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Querying Temporal Tables in SQL Server
Published: Jun 26, 2022
Again, following on from my last post, we’ll be looking at Temporal Tables a little more. Last time we simply created one and entered a row of data whereas this time we’ll be looking to query them a little more and see what syntax is required to do so.
This, again, isn’t too complicated when you know the quirks and the syntax isn’t hard once you’ve used it a couple of times.

Let’s make sure that we’re all set:

-- Use this if you already have DimCompany as Temporal, otherwise comment it out
alter table DimCompany set (system_versioning = off)

drop table if exists dbo.DimCompany
drop table if exists dbo.MSSQL_TemporalHistoryFor_1877581727

create table dbo.DimCompany
companyID int identity not null primary key clustered,
companyName varchar(100) not null,
validFrom datetime2 generated always as row start,
validTo datetime2 generated always as row end,
period for system_time(validFrom, validTo)
with (system_versioning = on (history_table = dbo.HistoryDimCompany))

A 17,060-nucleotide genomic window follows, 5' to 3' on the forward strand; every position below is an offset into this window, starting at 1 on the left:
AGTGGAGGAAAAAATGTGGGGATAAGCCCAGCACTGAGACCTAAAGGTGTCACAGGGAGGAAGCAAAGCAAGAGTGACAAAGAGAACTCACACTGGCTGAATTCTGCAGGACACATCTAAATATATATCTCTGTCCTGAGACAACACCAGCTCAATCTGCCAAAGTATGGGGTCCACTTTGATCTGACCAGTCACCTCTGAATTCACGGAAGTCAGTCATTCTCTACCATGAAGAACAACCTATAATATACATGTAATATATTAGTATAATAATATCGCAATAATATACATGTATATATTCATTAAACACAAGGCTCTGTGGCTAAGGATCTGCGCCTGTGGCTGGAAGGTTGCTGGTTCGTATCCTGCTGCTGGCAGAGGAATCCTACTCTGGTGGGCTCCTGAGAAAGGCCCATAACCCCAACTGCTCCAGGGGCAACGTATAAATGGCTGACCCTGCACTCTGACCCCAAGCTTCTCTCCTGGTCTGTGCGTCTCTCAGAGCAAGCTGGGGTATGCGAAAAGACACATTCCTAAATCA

insert into DimCompany(companyName)
select 'Pear Computers'

select *
from DimCompany

Okay… so what happens if we now update this record by changing the company name?

select *
from DimCompany

update DimCompany
set companyName = 'Pear Technology Ltd'

select *
from DimCompany

On the face of it, you’d never know there were Temporal Tables involved… but let’s look more closely…

select *
from DimCompany

select *
from HistoryDimCompany

So our History table is working, which is nice. But aren’t we still in the situation in which we need to write clumsy UNION ALL style queries to get our data back for point in time? Nope.

select *
from DimCompany
for system_time all

select *
from DimCompany
for system_time as of '2019-03-07 07:15:00'

As you can see, there is some different syntax involved here, but nothing to scary or complicated at all… and yet it allows us to query point in time with none of the previously expected complexity or older methods.

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SQL  World  CEO
Kevin  Urquhart

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I am a SQL Server DBA, Architect, Developer, Trainer, and CEO of SQL World. This is my blog in which I’m simply trying to share my SQL knowledge and experiences with the world.


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